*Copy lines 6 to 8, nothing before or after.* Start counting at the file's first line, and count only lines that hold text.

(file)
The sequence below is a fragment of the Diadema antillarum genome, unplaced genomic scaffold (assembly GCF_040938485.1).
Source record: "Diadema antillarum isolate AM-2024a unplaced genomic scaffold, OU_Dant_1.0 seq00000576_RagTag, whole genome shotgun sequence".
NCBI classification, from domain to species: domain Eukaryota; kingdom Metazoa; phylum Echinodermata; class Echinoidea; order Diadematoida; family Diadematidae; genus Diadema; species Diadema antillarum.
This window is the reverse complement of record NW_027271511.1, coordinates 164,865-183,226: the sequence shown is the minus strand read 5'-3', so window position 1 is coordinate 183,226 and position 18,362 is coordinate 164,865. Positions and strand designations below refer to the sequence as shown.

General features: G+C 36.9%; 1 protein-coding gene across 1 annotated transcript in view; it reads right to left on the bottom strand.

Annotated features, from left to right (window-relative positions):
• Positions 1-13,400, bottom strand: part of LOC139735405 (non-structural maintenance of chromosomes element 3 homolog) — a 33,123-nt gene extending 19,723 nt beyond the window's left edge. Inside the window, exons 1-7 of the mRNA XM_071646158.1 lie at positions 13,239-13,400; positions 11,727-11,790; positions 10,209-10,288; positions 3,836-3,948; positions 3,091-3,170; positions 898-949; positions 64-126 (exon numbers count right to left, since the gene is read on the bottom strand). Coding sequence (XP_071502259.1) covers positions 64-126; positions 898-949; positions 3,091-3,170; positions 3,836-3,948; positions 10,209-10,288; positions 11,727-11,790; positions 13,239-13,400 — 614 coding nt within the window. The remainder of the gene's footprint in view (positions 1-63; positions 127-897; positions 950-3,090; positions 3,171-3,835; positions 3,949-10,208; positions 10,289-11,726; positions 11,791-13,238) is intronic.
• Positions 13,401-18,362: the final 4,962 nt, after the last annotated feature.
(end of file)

Annotated features, from left to right (window-relative positions):
• Positions 1-13,400, bottom strand: part of LOC139735405 (non-structural maintenance of chromosomes element 3 homolog) — a 33,123-nt gene extending 19,723 nt beyond the window's left edge. Inside the window, exons 1-7 of the mRNA XM_071646158.1 lie at positions 13,239-13,400; positions 11,727-11,790; positions 10,209-10,288; positions 3,836-3,948; positions 3,091-3,170; positions 898-949; positions 64-126 (exon numbers count right to left, since the gene is read on the bottom strand). Coding sequence (XP_071502259.1) covers positions 64-126; positions 898-949; positions 3,091-3,170; positions 3,836-3,948; positions 10,209-10,288; positions 11,727-11,790; positions 13,239-13,400 — 614 coding nt within the window. The remainder of the gene's footprint in view (positions 1-63; positions 127-897; positions 950-3,090; positions 3,171-3,835; positions 3,949-10,208; positions 10,289-11,726; positions 11,791-13,238) is intronic.
• Positions 13,401-18,362: the final 4,962 nt, after the last annotated feature.